My team and I typically purchase distressed commercial properties with creative financing. Most distressed properties have financial and physical issues that cause traditional funding to be difficult or sometimes impossible. With creative financing you can create your own terms and be as creative as you want, as long as the seller agrees to the terms.
This is where the seller becomes the bank. The seller can give you your first or second loan on the property in order to close the deal. I have a video on Creative Financing With Commercial Real Estate that explains seller financing in more detail.
If you have watched any of my videos, you already know I stress the importance of having an exit strategy before buying a property. In fact, when you are making an offer you should have several exit strategies already planned out.
I found a distressed property that I have a contract on. It is a specialty property and I borrowed money from family to pay cash. It will take awhile to rehab and get the license I need to operate a business from there.In 08 the property and business sold for 1.3 million dollars. The market crash caused the owner to be upside down and they walked away from it. I now have no cash except my income which is about 7000 a month. This seems like a great opportunity which came about thru a catastrophe. Im concerned because the taxes are 26,000 a year which Im hoping will be reassessed.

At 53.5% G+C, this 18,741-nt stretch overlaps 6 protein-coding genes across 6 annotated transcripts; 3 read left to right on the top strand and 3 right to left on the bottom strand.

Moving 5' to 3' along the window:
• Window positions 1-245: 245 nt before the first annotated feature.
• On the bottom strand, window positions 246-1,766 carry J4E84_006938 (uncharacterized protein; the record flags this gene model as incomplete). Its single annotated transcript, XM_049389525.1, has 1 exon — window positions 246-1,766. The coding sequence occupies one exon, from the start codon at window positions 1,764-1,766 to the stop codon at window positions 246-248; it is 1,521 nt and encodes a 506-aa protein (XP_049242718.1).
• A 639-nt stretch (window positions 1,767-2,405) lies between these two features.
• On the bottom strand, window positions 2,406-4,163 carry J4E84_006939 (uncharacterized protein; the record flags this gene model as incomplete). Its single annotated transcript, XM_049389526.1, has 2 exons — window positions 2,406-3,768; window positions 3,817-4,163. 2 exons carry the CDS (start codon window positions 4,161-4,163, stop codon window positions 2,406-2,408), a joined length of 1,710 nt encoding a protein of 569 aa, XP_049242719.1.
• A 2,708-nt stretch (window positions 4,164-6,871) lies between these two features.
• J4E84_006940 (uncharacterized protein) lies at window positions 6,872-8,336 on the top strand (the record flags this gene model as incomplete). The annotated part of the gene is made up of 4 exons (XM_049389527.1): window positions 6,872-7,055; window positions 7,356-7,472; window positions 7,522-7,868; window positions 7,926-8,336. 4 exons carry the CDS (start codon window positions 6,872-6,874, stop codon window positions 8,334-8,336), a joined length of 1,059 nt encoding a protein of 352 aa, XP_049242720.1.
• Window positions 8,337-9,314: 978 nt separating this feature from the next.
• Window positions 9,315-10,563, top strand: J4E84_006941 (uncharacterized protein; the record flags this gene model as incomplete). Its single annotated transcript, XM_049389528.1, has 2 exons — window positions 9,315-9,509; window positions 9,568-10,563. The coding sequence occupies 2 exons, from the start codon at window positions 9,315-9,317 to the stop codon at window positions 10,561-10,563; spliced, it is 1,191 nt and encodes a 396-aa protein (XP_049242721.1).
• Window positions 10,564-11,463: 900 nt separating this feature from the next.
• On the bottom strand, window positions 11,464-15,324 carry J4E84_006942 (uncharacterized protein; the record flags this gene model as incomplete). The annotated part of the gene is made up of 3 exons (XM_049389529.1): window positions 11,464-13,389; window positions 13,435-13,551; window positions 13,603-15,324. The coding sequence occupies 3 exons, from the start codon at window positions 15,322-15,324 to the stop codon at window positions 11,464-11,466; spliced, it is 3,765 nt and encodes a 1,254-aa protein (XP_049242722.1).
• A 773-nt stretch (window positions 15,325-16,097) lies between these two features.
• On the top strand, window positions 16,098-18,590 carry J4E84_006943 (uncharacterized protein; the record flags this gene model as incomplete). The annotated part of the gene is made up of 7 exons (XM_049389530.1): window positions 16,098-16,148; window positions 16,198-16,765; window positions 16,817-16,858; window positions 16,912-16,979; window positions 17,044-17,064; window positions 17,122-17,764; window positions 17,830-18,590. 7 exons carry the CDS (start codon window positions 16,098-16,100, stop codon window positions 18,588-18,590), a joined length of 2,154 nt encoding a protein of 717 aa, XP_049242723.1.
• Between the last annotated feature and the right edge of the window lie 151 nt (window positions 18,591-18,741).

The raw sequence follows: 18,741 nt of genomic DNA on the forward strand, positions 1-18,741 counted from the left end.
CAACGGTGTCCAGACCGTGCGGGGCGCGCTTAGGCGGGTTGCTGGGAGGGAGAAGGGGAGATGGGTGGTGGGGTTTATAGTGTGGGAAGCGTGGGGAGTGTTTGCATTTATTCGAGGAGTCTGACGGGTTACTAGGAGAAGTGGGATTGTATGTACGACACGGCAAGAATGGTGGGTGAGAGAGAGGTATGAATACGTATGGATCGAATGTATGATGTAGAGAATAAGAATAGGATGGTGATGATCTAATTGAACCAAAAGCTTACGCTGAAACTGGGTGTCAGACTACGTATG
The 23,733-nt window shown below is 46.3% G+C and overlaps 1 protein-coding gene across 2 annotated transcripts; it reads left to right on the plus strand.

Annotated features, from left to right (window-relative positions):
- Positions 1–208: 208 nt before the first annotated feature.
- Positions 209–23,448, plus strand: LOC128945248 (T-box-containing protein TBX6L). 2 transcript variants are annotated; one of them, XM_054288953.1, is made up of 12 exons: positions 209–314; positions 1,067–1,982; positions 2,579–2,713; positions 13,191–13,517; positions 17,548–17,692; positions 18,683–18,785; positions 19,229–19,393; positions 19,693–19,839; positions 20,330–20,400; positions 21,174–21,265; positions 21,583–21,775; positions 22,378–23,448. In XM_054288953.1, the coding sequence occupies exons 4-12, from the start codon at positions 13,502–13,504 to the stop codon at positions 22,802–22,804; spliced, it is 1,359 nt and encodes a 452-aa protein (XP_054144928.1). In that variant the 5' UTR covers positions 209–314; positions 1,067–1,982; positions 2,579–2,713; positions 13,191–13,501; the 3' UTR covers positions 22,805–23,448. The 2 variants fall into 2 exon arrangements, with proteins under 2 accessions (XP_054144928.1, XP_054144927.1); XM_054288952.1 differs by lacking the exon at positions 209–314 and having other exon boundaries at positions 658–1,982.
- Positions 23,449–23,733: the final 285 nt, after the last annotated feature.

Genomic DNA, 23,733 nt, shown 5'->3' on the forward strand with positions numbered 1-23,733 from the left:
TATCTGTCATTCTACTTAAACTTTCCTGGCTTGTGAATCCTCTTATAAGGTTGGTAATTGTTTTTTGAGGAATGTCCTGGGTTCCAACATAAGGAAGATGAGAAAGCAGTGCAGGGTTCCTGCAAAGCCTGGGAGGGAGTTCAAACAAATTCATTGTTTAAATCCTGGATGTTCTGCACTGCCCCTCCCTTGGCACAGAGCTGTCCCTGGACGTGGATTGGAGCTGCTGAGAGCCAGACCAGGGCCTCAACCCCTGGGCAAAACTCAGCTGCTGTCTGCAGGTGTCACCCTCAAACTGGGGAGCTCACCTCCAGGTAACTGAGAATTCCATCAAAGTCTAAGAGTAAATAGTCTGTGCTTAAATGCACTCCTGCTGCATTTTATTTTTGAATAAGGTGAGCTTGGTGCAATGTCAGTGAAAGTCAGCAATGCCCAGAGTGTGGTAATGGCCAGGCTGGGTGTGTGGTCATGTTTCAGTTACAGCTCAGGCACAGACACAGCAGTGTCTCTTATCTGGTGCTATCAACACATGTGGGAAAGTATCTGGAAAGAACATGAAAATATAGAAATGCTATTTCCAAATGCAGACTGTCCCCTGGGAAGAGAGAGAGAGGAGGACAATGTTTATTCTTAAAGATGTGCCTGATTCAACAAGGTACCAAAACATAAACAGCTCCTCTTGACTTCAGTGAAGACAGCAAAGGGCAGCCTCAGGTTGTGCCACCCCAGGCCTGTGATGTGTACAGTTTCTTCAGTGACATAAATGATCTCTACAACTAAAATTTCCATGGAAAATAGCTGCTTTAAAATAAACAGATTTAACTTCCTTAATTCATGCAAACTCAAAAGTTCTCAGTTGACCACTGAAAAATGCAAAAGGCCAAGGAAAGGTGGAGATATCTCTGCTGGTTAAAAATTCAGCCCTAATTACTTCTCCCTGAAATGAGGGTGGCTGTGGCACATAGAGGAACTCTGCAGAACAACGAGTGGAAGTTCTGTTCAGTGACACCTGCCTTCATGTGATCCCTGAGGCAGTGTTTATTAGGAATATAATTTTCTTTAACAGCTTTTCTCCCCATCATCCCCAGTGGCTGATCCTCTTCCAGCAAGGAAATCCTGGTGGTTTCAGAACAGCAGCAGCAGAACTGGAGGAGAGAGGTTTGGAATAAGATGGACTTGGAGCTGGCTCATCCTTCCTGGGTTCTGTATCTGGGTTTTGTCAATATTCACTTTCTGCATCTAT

To start out with a disclaimer, buying a commercial property without money or experience is very difficult to do. Sure, this could be a breeze if you have an honest face and the ability to sell snow shovels in Hawaii. Otherwise, pitching your deal and having no track record or skin in the game is likely just to reward you with sour faces from investors and lenders.